The highly desired constant travel and visiting becomes boring. the retiree has developed a philosophy and pattern of decision making resulting in a reasonably busy.short –term perspectives. It required exploring new opportunities and making realistic choices in the light of personal interests and skills. Those who have not developed a variety of interests and skills in preparation for retirement are likely to experience this stage more severely. And in many instances. but when life finally slows down. certain rites of passage in the form of retirement ceremonies and receptions are held. golfing. It may be particularly difficult if one has moved to a different community after retirement. one could enter the termination phase. In the stability stage of the cycle. responsible and meaningful position in society. One may asked to train a replacement. Loss of able-bodies status or loss of financial support may mark the end of retirement as defined. seeing the grandchildren. predictable and satisfying life. One wallows in the new-found freedom and lives out fantasies that finances will permit. and thereby loses some of the dignity associated with the role of retirement. where the retiree is no longer self-sufficient. 6 . Involvement in major programs tends to lessen. The person ceases to be retired. visiting. the third phase of the cycle is termed the “honeymoon” stage. The retirement role has been mastered. The disenchantment phase will be followed by one of reorientation. The individual is able to cope and adapt to declines in physical capacity that inevitably come with advancing age. and so on. fishing. If life continues. becomes dependent upon others or societal institutions. He or she is self-sufficient adult who has translated the roleless role into a dignified. Not everyone goes through the fourth phase.travelling. One attempts to structure a lifestyle that can run for many years. the honeymoon is over and a certain amount of disenchantment sets in. For many people. Help can be obtained from many community agencies and churches that have various programs designed to help retirees determine their level and quality of involvement.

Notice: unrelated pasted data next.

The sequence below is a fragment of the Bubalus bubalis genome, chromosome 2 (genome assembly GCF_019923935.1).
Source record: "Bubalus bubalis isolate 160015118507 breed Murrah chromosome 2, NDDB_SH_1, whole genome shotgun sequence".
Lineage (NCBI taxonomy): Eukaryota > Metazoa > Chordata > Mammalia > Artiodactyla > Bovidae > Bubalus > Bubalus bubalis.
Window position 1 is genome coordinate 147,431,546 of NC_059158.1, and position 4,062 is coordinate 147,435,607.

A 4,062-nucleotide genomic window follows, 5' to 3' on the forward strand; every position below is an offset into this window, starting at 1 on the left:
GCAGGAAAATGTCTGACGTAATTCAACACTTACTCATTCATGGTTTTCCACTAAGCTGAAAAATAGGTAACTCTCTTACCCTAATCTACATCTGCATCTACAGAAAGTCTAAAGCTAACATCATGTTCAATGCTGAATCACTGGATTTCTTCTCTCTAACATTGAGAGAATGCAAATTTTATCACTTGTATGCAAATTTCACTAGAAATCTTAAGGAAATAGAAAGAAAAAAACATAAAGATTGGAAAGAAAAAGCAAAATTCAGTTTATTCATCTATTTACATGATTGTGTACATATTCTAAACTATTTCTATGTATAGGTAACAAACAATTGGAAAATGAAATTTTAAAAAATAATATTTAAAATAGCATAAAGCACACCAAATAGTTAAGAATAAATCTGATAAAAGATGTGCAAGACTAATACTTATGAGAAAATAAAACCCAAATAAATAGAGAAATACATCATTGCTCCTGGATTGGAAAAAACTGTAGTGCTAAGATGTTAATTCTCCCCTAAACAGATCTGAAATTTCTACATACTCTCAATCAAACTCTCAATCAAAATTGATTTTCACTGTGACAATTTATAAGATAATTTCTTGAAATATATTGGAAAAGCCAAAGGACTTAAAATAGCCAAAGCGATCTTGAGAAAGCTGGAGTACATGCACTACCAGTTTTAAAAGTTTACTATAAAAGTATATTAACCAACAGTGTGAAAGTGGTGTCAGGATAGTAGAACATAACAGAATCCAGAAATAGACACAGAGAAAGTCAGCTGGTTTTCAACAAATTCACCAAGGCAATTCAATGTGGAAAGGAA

National Government Agency. civil status. health status. There were six (6 ) government sectors covered in this study. age. professional 7 . Part I consists of respondent´s personal profile. The quantitative method used the researcher-made questionnaire. The findings of the study will provide insights to accept that one can successfully live in dignity as a retiree with planned retirement program and an early retirement income strategy . type of government employee. The researcher used the purposive sampling in determining the sample. The primary purpose of the study is to ascertain the extent of Readiness and degree of intention to Early Retirement among the government employees in Butuan City. combined monthly income. The size of samples are primarily base on the readiness of the government workers which are evaluated by the respondents in various government agencies namely: Government-Owned and Controlled Corporation. Government Financing Institution. number of dependents. sex. Government Academic Institution and Local Government Unit. This was a researcher-made tool. Constitutional Commission. There were three (3) sets of questionnaires distributed to the employees in the six (6) government sectors in Butuan City which the Regional center of the Caraga Region in the Philippines. This includes the respondent´s name (optional). position and length of service. The sample is composed of 239 which selection was based on employees who have been employed one year or more. the focus group discussion were conducted to verify the validity of the study. occupation. highest educational attainment. 2 RESEARCH DESIGN The study use the descriptive correlational method of research because it seeks the description of the respondents personal profile and its readiness to early retirement. The population of the study is consisted of 478 employees. Part II consists of the extent of readiness to early retirement perception of the respondents in terms of attitude. To determine the qualitative component of the study.